Speaking of pace, my sweat sister and I are running a half marathon at the end of August.  We have not raced together since Chicago in 2009.  We have been on opposite schedules with having babies so we long for the day we can race TOGETHER again.  We decided after I had the miscarriage that we would put a race on the schedule and enjoy the training and goal that both of us needed to get a little bit of ourselves back.  

Last week on our training schedule it called for a pace run.  Katie, my sweat sister, and I were not able to coordinate a run together that week so I asked Chris if he would pace my run (while pushing the boys in the jogger) and I would try to keep up.  Chris runs everyday, 5 miles minimum, and he runs fast!  I was about to embark upon a girls' weekend and I knew I would be consuming a lot of good food and not getting much Thursday night it was.  Most of the run I was staring at the bottom of Chris' shoes, but so thankful to have someone to do this (painful) run with.  For those of you not familiar with what a pace run's when each mile is at the pace of race day.  So whatever pace you are hoping to finish the race at (race pace) average that over the miles you are scheduled to run for that day. 

I was so thankful for that run to be over.  It pushed me and it was not fun, but it was so good to see the fruit of the hard work.  There is nothing better than finishing a good hard run.  I have seen in my years of running that pace runs are key to getting faster overall.  It not only physically helps you but mentally you start to believe you can keep that pace.  You are faster than you think.  I did my first marathon in the summer of 2002 and have completed 8 since then.  I have run at many paces.  Some may say fast, some may say slow...but what I do know that I am better at running because of my pace runs.  My pace from the first marathon to the last was a difference of 3 minutes per mile, and shaved off 1 hour 20 minutes.  I started to understand the importance of setting the pace, especially in long distance runs.  Definitely have learned that mistake the hard way...doesn't every runner feel like they could sprint the first three miles after they jazz you all up at the start line???

When I started to understand the longer distances I became more intentional in my pacing.  

I opened my Jesus Calling devotional that evening after that run with Chris and company and this is what it said...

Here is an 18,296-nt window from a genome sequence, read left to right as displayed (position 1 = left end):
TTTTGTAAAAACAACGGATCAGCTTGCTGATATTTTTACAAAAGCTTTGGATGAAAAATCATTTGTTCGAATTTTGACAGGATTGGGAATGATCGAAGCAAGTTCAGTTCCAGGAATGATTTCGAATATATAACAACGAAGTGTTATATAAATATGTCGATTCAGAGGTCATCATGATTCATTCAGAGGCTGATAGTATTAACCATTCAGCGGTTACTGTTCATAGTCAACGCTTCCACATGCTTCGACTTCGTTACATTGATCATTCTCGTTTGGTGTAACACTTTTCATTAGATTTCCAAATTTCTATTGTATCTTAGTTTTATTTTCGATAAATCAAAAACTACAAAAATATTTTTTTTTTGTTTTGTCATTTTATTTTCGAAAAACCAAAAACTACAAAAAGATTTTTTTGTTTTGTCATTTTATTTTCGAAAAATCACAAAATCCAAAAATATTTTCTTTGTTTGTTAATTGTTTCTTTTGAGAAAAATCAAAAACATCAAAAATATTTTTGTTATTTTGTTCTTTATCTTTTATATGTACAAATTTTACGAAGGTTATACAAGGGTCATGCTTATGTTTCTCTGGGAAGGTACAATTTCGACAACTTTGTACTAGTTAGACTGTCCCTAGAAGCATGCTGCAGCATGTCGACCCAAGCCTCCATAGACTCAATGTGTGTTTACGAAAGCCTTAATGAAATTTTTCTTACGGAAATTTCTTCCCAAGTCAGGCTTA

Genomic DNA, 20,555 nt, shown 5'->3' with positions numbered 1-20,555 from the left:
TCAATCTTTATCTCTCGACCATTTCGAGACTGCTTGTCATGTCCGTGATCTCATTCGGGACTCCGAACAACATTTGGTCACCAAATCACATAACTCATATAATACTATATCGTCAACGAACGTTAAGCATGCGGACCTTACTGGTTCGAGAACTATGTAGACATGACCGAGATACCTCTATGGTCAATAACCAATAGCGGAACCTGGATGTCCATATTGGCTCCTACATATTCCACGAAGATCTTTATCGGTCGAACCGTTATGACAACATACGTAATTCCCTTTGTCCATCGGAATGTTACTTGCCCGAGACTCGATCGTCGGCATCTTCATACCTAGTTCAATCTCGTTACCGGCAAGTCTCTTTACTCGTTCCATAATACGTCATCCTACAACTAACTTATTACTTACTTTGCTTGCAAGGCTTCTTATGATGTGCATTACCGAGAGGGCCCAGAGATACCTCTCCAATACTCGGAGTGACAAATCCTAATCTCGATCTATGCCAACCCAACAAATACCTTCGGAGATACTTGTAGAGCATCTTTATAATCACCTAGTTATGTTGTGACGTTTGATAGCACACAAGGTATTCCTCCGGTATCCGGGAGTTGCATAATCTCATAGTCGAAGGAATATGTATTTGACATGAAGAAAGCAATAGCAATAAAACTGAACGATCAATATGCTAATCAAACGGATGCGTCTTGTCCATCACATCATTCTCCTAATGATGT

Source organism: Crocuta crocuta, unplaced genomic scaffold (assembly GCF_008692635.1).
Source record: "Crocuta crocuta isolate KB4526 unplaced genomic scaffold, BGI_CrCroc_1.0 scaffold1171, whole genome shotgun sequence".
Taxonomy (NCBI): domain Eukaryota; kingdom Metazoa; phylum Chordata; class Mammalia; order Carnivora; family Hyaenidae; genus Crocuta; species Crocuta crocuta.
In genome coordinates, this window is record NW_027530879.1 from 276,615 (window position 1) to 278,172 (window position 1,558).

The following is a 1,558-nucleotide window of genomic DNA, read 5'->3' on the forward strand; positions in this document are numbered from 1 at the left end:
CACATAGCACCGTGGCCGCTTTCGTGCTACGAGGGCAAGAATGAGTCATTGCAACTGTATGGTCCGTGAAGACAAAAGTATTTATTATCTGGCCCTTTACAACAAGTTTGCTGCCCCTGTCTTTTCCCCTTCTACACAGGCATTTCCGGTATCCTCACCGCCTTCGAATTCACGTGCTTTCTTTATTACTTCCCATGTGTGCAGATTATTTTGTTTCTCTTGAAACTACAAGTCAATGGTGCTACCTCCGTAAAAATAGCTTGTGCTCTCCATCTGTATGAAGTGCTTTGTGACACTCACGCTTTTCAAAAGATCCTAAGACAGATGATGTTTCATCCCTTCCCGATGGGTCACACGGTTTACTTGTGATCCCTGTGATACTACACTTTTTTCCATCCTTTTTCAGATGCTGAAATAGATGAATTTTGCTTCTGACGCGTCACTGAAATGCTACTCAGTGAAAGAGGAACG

YOU ARE MY BELOVED CHILD. I chose you before the foundation of the world, to walk with Me along paths designed uniquely for you. If you trust that My plans are to prosper you and not to harm you. Concentrate on keeping in step with Me, instead of trying to anticipate My plans for you. If you trust that My plans are to prosper you and not to harm you, you can relax and enjoy the present moment.
Your hope and your future are rooted in heaven, where eternal ecstasy awaits you. Nothing can rob you of your inheritance of unimaginable riches and well-being. Sometimes I grant you glimpses of your glorious future, to encourage you and spur you on. But your main focus should be staying close to Me. I set the pace in keeping with your needs and My purposes.

Well I came to realize a few days later that the date I had read was one month off.  I was reading June 18th instead of July 18th.  

This is how God continues to show up and remind me that if we keep in step with Him, trusting Him, He sets the pace for me and our family...each step forward on this beautiful path.

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About Me

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The name of this blog was inspired by Kristin Armstrong's devotional book, Strength for the Climb. I am a midwest girl married to a handsome, hardworking, God-fearing man and the mother of two boys. My eldest son, a social butterfly that has enough energy and excitement to make anyone tired and a personality that will make you giggle with laughter. My youngest son, can cuddle like no other, and his eyes will speak right to your soul. Both of my sons have taught me more about God's grace and goodness. We are blessed to have an extra chromosome in our family as our sweet Jack was diagnosed at birth with Down syndrome. With that, I am reminded daily to trust and rely on God's perfect plan on this journey called life. I am a child of God and grateful to my Heavenly Father for His continued blessings, guidance, wisdom, and most importantly for saving my soul.